No matter how small or seemingly “goofy,” any good puzzle needs a variety of pieces. Imagine the “Back to the Future” trilogy without the dumb-witted responses from Biff (“make like a tree and get out of here!”) or the eccentric hair, clothes and personality of Dr. Emmett Brown (“Doc”).

How good would those movies have been? Would there have been a second or third movie?

In the case of these two examples, recall that the content and quality always remained high with these characters. The writing was also supreme. It’s a balance that requires skill and intelligence, but it can and has been done with great precision and enjoyment.

The point is that when everything was put together, including the characters, sets and the undeniably cool time machine (“Wait a minute, wait a minute Doc…are you telling me that you built a time machine, out of a DeLorean!?”) the “Back to the Future” trilogy became an American favorite in the eighties that remains popular today. The film’s stock is still soaring as high as the time traveling DeLorean.

Two words to describe the three movies are classic and cool.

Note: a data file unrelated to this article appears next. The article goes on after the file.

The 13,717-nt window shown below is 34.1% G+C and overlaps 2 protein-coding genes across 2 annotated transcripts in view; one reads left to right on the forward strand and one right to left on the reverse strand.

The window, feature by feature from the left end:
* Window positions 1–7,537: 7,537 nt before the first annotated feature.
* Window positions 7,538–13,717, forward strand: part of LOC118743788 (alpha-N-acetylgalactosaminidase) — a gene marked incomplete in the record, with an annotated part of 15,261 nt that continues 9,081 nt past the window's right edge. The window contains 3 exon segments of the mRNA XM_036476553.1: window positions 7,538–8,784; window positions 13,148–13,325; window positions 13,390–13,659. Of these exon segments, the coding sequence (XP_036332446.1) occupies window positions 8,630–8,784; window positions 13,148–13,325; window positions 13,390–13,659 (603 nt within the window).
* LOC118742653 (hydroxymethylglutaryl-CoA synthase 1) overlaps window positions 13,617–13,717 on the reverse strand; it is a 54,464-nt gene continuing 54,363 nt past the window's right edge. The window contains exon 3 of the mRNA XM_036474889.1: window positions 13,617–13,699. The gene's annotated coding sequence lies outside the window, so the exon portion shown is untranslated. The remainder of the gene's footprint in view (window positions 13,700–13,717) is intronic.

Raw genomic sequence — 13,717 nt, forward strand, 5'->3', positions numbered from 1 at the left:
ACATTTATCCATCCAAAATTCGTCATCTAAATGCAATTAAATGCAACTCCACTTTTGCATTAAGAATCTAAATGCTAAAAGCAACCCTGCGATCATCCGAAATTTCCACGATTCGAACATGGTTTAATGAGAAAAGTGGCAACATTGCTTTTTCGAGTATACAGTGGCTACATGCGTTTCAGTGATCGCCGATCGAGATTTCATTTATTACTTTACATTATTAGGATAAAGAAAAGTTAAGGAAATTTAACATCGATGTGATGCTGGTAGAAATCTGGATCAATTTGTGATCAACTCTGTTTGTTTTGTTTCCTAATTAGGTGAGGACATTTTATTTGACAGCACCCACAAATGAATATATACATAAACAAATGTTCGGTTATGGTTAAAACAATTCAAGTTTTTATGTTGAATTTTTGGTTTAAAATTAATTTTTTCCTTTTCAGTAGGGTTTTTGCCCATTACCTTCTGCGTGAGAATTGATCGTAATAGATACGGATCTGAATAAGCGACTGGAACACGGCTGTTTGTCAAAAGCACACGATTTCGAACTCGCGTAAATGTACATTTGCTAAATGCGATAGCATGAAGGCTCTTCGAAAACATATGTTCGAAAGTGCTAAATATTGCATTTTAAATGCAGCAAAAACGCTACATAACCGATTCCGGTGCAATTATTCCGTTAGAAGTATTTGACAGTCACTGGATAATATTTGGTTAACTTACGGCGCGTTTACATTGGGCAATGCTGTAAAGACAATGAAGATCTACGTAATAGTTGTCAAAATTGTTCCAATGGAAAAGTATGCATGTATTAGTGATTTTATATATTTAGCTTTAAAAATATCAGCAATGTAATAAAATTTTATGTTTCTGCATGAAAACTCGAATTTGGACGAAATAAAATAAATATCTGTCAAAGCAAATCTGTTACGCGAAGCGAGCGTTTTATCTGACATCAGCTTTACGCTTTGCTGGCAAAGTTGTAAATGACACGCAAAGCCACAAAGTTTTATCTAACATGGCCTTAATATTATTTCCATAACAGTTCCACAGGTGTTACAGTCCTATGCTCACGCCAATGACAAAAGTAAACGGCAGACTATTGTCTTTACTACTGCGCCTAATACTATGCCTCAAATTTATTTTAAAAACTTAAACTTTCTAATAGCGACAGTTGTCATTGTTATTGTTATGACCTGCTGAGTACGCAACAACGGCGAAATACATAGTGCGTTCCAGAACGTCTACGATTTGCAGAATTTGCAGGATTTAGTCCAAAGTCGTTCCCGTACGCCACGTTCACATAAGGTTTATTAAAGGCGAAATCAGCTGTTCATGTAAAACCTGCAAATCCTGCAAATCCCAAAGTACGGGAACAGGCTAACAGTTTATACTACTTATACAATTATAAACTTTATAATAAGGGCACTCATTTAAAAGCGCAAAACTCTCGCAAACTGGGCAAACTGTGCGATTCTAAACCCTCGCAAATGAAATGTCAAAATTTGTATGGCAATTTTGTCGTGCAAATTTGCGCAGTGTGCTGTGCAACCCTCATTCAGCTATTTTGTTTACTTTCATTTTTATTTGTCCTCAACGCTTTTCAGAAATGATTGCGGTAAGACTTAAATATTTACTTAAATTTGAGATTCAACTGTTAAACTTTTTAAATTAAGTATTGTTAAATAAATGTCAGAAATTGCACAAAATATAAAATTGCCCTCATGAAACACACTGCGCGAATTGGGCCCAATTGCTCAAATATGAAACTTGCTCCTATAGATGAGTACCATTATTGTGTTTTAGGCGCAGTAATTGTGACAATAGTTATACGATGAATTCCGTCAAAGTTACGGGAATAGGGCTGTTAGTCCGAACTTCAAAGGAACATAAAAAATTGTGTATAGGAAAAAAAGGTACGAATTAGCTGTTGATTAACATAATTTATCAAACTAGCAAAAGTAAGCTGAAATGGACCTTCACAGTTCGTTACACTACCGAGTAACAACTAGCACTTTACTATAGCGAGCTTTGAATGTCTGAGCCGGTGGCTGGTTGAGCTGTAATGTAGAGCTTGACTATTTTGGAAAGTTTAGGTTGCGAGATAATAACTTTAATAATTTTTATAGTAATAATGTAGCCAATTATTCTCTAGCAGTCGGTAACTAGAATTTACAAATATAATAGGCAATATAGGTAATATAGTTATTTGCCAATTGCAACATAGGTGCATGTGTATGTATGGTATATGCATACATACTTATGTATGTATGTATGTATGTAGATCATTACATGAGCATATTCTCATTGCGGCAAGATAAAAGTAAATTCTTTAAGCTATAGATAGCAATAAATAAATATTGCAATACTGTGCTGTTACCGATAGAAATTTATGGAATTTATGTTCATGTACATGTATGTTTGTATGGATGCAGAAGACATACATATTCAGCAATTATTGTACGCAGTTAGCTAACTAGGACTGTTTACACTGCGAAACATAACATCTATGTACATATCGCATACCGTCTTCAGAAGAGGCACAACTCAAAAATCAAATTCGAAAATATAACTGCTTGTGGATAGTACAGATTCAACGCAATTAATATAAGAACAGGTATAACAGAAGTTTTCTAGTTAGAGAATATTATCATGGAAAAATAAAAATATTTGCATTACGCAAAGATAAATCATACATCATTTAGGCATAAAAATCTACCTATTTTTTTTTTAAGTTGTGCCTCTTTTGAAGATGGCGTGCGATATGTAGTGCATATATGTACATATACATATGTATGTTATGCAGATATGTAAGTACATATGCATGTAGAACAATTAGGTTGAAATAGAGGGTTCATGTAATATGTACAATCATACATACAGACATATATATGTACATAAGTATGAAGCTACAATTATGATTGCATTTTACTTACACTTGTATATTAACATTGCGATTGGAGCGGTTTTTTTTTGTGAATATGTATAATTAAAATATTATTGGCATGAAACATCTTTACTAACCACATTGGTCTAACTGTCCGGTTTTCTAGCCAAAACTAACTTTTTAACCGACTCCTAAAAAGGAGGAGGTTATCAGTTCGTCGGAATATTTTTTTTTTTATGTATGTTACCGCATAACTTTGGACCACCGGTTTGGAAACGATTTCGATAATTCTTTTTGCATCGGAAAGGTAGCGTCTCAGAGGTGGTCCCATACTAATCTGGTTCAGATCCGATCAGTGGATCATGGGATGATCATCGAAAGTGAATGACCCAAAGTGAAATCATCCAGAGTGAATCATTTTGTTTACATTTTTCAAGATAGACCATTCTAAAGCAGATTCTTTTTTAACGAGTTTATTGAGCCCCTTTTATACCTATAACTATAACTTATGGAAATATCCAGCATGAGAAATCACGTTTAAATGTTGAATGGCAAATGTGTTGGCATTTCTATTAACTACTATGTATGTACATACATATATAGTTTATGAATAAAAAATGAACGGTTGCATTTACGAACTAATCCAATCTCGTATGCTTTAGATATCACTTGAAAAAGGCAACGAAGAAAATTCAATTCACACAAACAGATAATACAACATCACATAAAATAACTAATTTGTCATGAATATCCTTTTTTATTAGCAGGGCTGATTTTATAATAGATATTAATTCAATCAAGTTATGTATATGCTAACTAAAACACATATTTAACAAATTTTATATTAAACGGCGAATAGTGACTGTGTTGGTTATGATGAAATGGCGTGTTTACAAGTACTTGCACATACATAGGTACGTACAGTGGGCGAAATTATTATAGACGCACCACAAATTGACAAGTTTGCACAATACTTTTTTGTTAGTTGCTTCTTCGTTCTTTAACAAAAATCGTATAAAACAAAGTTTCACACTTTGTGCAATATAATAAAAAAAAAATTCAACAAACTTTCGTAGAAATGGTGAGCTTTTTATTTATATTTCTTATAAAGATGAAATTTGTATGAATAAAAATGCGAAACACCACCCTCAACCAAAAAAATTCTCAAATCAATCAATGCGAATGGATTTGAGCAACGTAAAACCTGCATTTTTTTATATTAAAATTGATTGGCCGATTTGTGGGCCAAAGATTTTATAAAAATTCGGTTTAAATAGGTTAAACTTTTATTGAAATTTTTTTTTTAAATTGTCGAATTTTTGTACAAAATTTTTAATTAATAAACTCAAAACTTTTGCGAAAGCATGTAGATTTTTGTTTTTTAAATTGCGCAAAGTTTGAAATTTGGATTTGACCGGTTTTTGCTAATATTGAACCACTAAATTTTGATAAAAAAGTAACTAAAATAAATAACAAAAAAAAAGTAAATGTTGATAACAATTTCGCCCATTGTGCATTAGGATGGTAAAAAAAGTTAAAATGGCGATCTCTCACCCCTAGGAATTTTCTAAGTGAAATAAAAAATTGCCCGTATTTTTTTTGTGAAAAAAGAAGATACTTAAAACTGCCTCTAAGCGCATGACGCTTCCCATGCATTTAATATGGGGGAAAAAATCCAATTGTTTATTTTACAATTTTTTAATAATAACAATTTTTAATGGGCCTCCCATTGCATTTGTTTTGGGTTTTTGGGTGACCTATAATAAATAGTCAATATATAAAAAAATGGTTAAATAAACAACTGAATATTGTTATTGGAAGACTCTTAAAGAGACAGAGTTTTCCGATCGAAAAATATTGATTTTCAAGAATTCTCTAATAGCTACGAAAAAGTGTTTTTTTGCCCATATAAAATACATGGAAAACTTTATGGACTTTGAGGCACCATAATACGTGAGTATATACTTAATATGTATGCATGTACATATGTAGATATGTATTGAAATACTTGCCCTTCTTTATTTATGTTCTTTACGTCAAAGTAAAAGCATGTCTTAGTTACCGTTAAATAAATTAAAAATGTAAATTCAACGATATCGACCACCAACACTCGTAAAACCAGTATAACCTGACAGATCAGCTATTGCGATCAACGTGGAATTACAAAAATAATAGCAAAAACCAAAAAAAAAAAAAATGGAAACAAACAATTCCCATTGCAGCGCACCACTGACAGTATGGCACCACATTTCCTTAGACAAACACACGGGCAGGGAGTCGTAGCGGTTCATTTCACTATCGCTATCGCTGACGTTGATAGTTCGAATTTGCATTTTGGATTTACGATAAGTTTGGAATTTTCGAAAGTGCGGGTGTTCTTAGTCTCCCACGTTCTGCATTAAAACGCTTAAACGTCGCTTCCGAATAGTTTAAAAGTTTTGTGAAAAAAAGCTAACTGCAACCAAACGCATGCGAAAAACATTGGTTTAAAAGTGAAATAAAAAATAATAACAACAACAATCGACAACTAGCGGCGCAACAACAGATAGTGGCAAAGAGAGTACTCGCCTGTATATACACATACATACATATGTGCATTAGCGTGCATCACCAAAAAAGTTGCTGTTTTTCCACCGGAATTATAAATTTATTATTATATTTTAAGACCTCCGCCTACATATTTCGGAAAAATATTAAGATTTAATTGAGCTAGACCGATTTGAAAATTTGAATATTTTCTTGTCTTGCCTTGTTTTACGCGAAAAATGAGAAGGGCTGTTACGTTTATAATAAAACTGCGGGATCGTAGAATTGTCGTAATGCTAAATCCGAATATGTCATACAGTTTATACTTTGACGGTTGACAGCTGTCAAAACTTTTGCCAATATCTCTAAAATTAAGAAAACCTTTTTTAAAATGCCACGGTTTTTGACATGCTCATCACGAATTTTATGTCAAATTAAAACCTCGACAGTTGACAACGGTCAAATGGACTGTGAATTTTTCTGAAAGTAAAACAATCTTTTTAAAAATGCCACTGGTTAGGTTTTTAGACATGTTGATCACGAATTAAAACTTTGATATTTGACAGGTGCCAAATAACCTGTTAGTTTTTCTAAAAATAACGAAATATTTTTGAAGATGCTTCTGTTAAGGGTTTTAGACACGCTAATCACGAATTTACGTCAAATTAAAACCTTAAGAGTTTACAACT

Bezos has the pioneering task of combining the traditional pillars of The Washington Post, with its distinguished staff, with informal staff members and their new content. The Post has the leads, but what it needs are vibrant colors that will attract viewers from near and far.

Good content remains a desired asset in our free society, but the style is changing. Bezos has his hands full with his decision to buy one of the premier newspapers in the United States. His personal reputation grants him space and opportunity to design his grand vision for the new newspaper. The answer to how he will enact his transformation, however large or small, is reserved within the brainstorming mind of Bezos himself for the time being. In the back of our heads though, we all know the great script he wrote for Amazon.com…

It will be fascinating to see his ideas come to fruition when the season’s right. Whatever they are, they will send shock-waves throughout the media universe.

The two words that Jeff Bezos will almost certainly hope people will use to describe his new Washington Post are classic and cool.

And if he can achieve this, then he will have successfully brought journalism back to the future.

Bottom of the Tenth